I have a Masters in Chemistry which was useful in getting into my initial career path of clinical lab science. It got me in the door, but I’ve not really used much of anything from that degree in since before 2000 or so.

In my 40s I was also a bit stuck. I contemplated a MBA, but decided instead to lateral into a different job track within my company (moving from Customer/Field Service to Quality/Risk Management). This put me into a huge learning curve, and opened up further career opportunities over time. I was also putting in some long hours which would have been impossible as a MBA student.

Like others, my experience with MBAs is too much all over the map to draw any conclusions from. Some have gotten basically zero value. Others have used it to make significant improvements in their career. I’m only speaking of MBAs as i have no experience with MSBAs. However we do have some graduate degree (PhD mostly) Data Scientists who are very valuable.

Bottomline: if you are stuck, consider all options and don’t be afraid to try something new.

Getting a Masters in pretty much anything is a fairly easy thing to justify, as there are a myriad of reasons to get one and usually the time and money commitment isn’t too grinding.

Now, getting a Ph.D, that is not something I would recommend to, well, anyone, really, unless you are either independently wealthy, or a masochist, or preferably both.

You have to be very concrete about your career goals and what you think the degree will do for you. Are you hoping to pick up new skills? Are you expecting it to open career doors that are otherwise closed? Are you going to use it to transition to a new company/role?

I’m a product data scientist at a tech company you’ve heard of w/ five or so years of experience in the field (in a previous life I was an economics graduate student; way before that I was a software test engineer at Microsoft). My analytics career track had me starting as a data analyst. I offer that preamble so you can understand where I’m coming from.

From my POV: at this point in my career a graduate degree (MBA or otherwise) would be completely worthless. The tech industry is simply not one where a degree is likely to get you any kind of internal advancement; once you’re in the door the only thing that matters is the actual work you are doing. The only scenario where it might help you is in a job search, and even in that case it will only help insofar as it gets you past resume filters; once you’re talking to a real life human the degree matters not in the slightest.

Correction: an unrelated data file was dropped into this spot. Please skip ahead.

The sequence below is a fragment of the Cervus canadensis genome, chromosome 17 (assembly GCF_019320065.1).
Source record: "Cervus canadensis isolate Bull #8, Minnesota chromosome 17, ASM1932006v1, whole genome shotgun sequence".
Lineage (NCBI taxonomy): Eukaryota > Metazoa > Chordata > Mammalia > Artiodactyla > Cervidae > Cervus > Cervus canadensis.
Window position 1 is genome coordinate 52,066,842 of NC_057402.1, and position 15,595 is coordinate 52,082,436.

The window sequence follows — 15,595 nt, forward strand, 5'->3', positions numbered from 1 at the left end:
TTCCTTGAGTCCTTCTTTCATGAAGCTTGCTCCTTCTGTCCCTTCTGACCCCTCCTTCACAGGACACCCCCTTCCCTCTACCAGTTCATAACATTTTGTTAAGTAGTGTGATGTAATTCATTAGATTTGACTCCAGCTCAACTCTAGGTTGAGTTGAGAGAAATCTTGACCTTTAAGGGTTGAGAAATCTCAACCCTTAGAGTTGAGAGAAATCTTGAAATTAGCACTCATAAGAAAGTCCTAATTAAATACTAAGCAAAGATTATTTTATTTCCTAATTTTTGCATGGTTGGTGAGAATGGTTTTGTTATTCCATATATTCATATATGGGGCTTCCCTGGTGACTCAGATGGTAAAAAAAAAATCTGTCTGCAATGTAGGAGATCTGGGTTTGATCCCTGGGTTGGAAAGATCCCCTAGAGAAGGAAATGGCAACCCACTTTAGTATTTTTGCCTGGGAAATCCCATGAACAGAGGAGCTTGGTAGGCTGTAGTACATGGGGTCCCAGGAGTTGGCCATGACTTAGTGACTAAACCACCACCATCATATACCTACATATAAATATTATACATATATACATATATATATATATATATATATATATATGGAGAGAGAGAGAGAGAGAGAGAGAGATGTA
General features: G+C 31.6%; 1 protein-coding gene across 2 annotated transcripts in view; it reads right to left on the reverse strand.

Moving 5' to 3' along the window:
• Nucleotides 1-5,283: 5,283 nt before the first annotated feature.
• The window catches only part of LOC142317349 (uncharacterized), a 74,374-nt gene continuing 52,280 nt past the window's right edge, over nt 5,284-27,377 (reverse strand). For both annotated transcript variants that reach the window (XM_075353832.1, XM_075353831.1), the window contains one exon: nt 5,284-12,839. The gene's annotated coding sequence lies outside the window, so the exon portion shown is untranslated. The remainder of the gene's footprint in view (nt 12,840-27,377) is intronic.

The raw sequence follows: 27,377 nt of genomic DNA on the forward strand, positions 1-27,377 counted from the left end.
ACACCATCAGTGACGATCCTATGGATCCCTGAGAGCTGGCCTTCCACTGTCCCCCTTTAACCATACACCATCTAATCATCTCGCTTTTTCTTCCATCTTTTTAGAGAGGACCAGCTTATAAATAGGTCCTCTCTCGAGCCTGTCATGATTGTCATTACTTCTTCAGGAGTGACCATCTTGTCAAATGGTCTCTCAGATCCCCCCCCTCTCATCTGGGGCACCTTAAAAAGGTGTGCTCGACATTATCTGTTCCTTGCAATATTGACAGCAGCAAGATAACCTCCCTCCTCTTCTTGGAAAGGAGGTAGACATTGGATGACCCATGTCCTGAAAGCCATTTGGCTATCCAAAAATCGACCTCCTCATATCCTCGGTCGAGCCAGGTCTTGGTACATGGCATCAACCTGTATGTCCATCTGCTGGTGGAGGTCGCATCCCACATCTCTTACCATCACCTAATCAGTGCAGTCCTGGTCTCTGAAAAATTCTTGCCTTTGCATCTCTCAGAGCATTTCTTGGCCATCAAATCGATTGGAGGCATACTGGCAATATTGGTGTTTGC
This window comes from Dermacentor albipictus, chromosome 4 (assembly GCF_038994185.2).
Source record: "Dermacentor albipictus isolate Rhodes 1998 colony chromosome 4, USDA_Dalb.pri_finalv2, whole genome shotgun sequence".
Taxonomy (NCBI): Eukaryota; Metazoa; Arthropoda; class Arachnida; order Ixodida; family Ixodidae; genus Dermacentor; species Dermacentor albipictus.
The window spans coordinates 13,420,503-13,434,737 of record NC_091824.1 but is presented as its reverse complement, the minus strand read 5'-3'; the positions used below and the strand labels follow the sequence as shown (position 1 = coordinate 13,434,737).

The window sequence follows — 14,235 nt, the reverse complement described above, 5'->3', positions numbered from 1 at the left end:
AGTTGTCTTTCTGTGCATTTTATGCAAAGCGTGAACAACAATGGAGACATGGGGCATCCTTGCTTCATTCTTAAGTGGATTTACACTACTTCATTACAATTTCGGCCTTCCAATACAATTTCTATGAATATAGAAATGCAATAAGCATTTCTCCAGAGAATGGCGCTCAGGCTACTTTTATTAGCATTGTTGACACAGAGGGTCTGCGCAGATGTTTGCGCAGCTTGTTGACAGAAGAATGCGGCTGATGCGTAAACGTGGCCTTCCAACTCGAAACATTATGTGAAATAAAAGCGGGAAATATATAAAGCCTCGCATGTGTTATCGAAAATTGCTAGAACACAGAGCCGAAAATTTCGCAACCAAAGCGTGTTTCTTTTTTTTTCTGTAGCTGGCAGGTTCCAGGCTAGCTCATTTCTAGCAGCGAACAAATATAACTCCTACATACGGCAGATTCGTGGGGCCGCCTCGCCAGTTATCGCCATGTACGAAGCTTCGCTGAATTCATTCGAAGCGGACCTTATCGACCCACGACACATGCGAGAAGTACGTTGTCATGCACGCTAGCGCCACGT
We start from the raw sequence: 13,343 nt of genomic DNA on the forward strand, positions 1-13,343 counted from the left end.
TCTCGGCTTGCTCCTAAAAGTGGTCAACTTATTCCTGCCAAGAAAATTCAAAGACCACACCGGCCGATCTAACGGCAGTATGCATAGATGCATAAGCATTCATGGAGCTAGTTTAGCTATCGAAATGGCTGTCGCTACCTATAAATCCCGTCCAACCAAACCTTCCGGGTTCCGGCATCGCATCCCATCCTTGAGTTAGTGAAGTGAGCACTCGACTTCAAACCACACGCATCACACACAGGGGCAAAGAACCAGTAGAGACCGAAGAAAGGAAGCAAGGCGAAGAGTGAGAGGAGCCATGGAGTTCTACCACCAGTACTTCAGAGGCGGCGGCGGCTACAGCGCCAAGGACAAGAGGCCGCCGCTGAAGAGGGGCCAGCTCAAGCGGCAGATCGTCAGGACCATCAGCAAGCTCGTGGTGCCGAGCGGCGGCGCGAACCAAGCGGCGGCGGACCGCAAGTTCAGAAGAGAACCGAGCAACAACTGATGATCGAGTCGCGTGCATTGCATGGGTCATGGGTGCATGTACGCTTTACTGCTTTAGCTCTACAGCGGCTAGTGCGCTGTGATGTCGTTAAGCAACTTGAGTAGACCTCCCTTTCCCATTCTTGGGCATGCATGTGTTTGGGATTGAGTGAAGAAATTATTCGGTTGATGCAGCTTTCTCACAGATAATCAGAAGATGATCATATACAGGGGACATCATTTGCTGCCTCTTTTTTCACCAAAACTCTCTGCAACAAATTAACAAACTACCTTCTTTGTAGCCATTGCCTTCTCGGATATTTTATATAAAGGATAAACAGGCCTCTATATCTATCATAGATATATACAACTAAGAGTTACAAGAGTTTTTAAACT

I started a PhD…and found I am not a masochist.

Heh, I hear you.

While I don’t regret getting mine, as it ultimately (after a lot of detours) landed me the job I’ve had for the past quarter century, I can’t in good conscience recommend my students go that route these days.

This is what I am thinking, but wanted to hear others thoughts also. :)

I am still going to investigate the out of pocket cost, I mean if it ends up costing me $10K out of pocket after tuition reimbursement, it might be worth it. I am always welcome to learning new skills. And as was mentioned above the networking opportunities that would present themself.

I started MBA, early in my career, as soon as I realized that I didn’t want to code for the rest of my life . All three companies I worked for had tuition reimburse programs that I took advantage off, although I was working so hard at Visicorp as a SW engineer that I dropped my classes.

It helped me get my job. I wanted to transition from engineering to marketing and my hiring boss told me being enrolled in MBA class showed I was serious about moving into marketing. However, my EE CS degree and the fact that I could not only spell C but write code in it was far more important in hiring me.

Getting my MBA made me a better investor. I learned a lot about how to read a corporate financials, and the finance courses, help me understand futures, options, and even a bit about professional money management.

If I had switched companies I think it would have been helpful in getting a promotion. The #2 guy at Intel did congratulate me when I finished my MBA, but I don’t think it had any impact on promotions or raises for me.

Being a part-time night student was much different and hell of a lot less fun, then being a full-time undergrad. I made perhaps three friends, and attended two events on campus. Now if I was actively looking to join another company, the networking opportunities might have been more beneficial. But since some of the students are full-time and gone in two year and some take 4, 6 or 8 year, I didn’t get any sense of class unity.